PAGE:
?actor    imdb:hasName   ?name .
      ?movie    mo:hasActor    ?actor
   GROUP BY ?actor ?name ?title`;
const getData = (url, query) => {
  return axios
    .then(response => ( ? : 'No results returned.'))
    .catch(error => {
      return `Error calling endpoint: ${error}`;
exports.handler = function(event, context, callback) {
  const endpoint = `https://${process.env.NEPTUNE_CLUSTER_ENDPOINT}:${process.env.NEPTUNE_PORT}/sparql`;
  const coreResponse = {
    statusCode: 200,
    headers: {
      'Access-Control-Allow-Methods': 'OPTIONS, POST, GET',
      'Access-Control-Max-Age': 2592000, // 30 days
      'Access-Control-Allow-Headers': '*',
      'Content-Type': 'application/json'
  const queryParam = event.pathParameters && event.pathParameters.param;
  getData(endpoint, getQuery(queryParam)).then(result => {
    callback(null, { ...coreResponse, result });

Notice the helpful getQuery function in this snippet: this is where we write our core SPARQL query that’ll be passed a search parameter via our API.

Finally, we need to expose our KeyLines application to the code that talks to Amazon Neptune. For this we’ll use the Amazon API Gateway.

There’s (you guessed it) detailed AWS documentation to get you started with the Amazon API Gateway. Once you’ve configured the right security levels, we can construct a REST endpoint that invokes our AWS Lambda function on demand.

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Step 4: Query our new REST endpoint

We can now use our fresh Application Gateway API to service requests in our local KeyLines application.

The great thing about the modern JavaScript ecosystem and brilliant open source libraries like Axios is that we can use the same libraries in our front-end client code.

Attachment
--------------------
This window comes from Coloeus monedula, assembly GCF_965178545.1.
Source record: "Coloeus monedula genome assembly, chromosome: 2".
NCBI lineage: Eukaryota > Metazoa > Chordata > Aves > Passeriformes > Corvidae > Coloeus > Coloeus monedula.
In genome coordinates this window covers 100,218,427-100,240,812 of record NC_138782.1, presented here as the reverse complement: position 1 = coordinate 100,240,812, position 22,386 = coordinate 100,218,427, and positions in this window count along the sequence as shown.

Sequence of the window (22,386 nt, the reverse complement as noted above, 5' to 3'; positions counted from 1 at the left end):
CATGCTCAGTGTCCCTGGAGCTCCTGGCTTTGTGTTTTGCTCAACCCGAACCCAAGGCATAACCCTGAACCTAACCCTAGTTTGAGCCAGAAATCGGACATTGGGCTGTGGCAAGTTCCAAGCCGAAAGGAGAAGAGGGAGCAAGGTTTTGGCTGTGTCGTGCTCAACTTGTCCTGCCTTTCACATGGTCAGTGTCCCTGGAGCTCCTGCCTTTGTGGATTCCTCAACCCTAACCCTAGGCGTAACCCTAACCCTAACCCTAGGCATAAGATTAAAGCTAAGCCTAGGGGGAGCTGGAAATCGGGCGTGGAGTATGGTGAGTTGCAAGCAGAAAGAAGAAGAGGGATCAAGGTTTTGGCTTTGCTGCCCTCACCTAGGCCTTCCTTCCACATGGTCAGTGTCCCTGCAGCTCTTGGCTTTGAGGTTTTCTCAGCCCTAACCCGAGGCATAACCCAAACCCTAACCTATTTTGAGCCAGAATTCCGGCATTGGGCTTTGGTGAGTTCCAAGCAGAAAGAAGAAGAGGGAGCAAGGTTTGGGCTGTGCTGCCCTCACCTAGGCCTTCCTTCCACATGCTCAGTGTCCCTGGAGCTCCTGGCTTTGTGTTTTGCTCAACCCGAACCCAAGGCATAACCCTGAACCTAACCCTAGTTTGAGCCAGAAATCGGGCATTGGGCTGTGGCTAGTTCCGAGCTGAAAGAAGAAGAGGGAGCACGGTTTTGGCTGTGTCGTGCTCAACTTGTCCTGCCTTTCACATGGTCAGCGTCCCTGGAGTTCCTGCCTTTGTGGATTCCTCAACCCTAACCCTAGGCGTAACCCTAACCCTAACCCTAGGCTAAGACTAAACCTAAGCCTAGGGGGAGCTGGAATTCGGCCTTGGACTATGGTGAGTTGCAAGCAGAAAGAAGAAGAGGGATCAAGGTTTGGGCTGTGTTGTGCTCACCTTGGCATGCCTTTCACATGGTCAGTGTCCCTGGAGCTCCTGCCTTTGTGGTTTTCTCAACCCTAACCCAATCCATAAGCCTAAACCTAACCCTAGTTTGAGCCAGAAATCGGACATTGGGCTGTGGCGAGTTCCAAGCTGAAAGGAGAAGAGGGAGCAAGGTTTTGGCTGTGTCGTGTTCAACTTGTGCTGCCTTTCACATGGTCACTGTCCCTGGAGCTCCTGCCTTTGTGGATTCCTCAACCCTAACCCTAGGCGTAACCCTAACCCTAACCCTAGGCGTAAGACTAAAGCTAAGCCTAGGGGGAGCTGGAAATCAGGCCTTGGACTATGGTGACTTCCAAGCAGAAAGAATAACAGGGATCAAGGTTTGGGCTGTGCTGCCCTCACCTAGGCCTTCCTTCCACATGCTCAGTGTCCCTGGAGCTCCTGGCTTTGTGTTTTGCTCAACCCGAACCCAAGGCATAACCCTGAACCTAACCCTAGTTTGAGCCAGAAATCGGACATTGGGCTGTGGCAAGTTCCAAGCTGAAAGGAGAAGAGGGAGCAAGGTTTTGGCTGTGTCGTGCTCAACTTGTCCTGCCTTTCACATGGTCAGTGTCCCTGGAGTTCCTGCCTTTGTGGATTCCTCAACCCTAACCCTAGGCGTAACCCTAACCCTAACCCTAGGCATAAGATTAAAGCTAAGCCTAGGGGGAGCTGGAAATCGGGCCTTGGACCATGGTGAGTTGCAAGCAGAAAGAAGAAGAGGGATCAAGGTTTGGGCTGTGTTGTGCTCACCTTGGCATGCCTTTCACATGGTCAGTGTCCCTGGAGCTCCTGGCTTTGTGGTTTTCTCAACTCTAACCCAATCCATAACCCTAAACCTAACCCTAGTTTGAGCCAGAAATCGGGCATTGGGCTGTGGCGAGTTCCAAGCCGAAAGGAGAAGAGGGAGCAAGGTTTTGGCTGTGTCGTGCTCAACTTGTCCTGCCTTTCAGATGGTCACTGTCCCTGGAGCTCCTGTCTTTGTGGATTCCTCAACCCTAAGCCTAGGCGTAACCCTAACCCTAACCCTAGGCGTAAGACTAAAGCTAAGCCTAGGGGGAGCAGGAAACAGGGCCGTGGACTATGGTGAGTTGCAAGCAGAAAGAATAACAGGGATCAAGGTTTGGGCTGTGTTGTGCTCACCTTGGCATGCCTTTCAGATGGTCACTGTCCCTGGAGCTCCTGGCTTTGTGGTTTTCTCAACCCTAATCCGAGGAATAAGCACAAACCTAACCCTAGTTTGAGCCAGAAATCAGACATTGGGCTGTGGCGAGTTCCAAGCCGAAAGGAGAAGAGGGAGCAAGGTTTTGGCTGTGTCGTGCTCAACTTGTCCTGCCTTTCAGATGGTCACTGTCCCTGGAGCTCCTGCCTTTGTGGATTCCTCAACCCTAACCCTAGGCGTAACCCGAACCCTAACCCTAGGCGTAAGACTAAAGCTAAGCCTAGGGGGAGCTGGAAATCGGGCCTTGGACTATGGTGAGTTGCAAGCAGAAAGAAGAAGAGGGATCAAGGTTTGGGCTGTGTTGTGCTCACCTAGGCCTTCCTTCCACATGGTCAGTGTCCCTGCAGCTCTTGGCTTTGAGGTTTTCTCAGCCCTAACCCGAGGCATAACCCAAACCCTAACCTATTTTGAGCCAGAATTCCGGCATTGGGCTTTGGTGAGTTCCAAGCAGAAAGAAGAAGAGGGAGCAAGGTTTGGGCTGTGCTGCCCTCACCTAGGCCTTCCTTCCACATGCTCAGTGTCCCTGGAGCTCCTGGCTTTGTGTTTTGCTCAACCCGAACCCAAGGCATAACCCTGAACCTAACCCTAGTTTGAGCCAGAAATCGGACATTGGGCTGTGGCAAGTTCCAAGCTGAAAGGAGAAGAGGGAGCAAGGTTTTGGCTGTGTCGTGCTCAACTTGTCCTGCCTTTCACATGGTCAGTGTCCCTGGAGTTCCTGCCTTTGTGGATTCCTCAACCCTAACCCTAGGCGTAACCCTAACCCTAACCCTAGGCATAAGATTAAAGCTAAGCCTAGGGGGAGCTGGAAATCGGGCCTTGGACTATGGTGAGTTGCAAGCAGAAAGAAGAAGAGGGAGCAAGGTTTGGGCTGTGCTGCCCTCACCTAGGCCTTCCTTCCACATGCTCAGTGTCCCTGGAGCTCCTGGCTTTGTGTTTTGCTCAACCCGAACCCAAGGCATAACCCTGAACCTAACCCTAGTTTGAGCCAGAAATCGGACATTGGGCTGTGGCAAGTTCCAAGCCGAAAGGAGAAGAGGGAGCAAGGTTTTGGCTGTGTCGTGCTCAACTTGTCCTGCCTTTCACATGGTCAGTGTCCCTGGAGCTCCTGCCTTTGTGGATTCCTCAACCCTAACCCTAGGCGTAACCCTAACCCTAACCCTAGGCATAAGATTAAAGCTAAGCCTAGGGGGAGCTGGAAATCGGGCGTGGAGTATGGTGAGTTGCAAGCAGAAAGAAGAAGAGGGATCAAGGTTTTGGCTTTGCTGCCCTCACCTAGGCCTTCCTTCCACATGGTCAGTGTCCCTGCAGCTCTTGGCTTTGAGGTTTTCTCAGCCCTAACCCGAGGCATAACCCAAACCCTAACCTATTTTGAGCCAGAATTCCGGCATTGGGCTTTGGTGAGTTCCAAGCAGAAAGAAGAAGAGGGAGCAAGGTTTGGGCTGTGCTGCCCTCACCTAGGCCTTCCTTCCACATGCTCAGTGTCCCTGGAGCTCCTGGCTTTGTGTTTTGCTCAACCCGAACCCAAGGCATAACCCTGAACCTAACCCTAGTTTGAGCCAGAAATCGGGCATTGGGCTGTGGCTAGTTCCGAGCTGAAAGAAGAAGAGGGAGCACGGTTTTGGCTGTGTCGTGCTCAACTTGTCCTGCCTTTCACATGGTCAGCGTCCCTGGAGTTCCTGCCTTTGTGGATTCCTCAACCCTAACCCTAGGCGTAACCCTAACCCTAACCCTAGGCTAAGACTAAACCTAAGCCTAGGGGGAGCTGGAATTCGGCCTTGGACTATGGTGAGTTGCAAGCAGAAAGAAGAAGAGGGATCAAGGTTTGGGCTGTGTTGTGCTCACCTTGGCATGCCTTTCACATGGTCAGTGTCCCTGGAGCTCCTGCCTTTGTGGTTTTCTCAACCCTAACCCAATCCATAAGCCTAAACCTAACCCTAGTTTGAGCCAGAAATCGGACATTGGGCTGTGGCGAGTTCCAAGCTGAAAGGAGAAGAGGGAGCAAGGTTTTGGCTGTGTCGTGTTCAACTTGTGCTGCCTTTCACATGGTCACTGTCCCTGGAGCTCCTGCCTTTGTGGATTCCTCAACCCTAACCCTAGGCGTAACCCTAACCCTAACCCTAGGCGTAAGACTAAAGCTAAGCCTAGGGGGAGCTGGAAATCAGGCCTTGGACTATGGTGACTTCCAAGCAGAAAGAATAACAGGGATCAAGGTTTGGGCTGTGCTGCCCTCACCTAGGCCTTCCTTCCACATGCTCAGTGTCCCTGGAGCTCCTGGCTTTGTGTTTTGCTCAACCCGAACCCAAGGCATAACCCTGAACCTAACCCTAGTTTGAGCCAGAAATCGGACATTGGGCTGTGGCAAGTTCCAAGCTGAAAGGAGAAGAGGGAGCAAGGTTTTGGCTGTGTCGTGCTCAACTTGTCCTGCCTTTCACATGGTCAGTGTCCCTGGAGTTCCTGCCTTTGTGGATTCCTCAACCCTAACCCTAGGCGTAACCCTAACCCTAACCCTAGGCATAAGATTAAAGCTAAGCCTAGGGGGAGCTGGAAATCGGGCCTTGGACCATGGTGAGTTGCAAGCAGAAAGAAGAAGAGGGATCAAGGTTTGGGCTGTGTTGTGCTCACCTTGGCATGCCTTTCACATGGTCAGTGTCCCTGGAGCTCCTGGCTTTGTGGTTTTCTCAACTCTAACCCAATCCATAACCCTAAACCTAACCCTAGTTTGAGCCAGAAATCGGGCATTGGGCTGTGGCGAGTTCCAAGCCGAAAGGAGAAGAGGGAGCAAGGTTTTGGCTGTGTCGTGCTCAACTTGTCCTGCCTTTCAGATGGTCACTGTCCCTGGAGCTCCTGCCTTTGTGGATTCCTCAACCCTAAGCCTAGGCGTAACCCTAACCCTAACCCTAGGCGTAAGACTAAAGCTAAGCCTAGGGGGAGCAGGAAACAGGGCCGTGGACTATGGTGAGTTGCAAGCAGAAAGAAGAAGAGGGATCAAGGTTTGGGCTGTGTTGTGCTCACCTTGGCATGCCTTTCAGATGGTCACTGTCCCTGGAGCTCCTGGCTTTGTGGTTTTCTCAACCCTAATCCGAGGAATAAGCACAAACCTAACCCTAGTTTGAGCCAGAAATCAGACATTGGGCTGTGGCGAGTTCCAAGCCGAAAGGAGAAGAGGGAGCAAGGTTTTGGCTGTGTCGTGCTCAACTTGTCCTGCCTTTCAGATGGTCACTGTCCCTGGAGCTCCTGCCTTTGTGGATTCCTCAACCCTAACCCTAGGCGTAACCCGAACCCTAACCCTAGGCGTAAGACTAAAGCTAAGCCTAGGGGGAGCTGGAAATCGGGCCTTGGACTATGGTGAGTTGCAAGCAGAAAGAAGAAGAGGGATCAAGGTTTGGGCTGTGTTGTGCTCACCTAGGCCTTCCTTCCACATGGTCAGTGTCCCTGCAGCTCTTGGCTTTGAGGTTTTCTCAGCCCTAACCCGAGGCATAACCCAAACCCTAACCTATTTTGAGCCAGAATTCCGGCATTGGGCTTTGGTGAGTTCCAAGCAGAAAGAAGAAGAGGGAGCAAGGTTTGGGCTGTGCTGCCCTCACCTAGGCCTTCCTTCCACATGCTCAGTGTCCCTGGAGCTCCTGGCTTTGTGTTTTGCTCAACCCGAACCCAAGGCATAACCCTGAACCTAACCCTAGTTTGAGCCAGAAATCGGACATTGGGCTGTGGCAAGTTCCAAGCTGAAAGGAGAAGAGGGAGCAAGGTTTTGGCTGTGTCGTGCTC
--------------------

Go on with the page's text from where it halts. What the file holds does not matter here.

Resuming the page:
import axios from 'axios';
const PARAM = 'query string goes here';
const URL = `${PARAM}`;
const getResponse = async () => {
  try {
    const res = await axios.get(URL);
  } catch (e) {

It’s that simple. All that’s left to do now is to parse the data into KeyLines format.

Step 5: Format the data

In our case, we just need to format the JSON data returned from our SPARQL queries into a KeyLines JSON object that details nodes and links.

This toKeyLinesFormat function creates a JSON object of nodes and links that KeyLines understands:

function makeNode(id, label) {
  const node = {
    type: 'node',
  return node;
function makeLink(id1, id2) {
  const link = {
    id: `${id1}-${id2}`,
    type: 'link',
  return link;
const toKeyLinesFormat = results => {
  let output = [];
  results.forEach(({ actor, title, name }) => {
    output.push(makeNode(actor.value, name.value));
    output.push(makeNode(movie.value, title.value));
    output.push(makeLink(movie.value, actor.value));
  return output;
const items =  toKeyLinesFormat(result);

Step 6: View your AWS Neptune visualization

We’ll load our data into the KeyLines chart now. Neptune will return our nodes and links with the toKeyLinesFormat() function, which we can easily load into KeyLines using:

chart.load({ type: 'LinkChart', items });

That’s it! We have a simple working prototype of a graph visualization tool, running on an Amazon Neptune back-end.

What next?

Your chart might look fairly basic right now, but it’s easy to get your KeyLines app looking good. You can customize almost every aspect of your chart so it matches both your company style and the needs of your users.

Need some inspiration? We have plenty of demos on the KeyLines SDK, including one for integrating with Amazon Neptune. Go ahead and request a free trial.

A screen showing a graph visualization created using KeyLines
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This tutorial was originally published some time ago and described how to integrate KeyLines with an early preview version of Amazon Neptune. It’s still popular, so we’ve rewritten it to include the latest AWS technologies.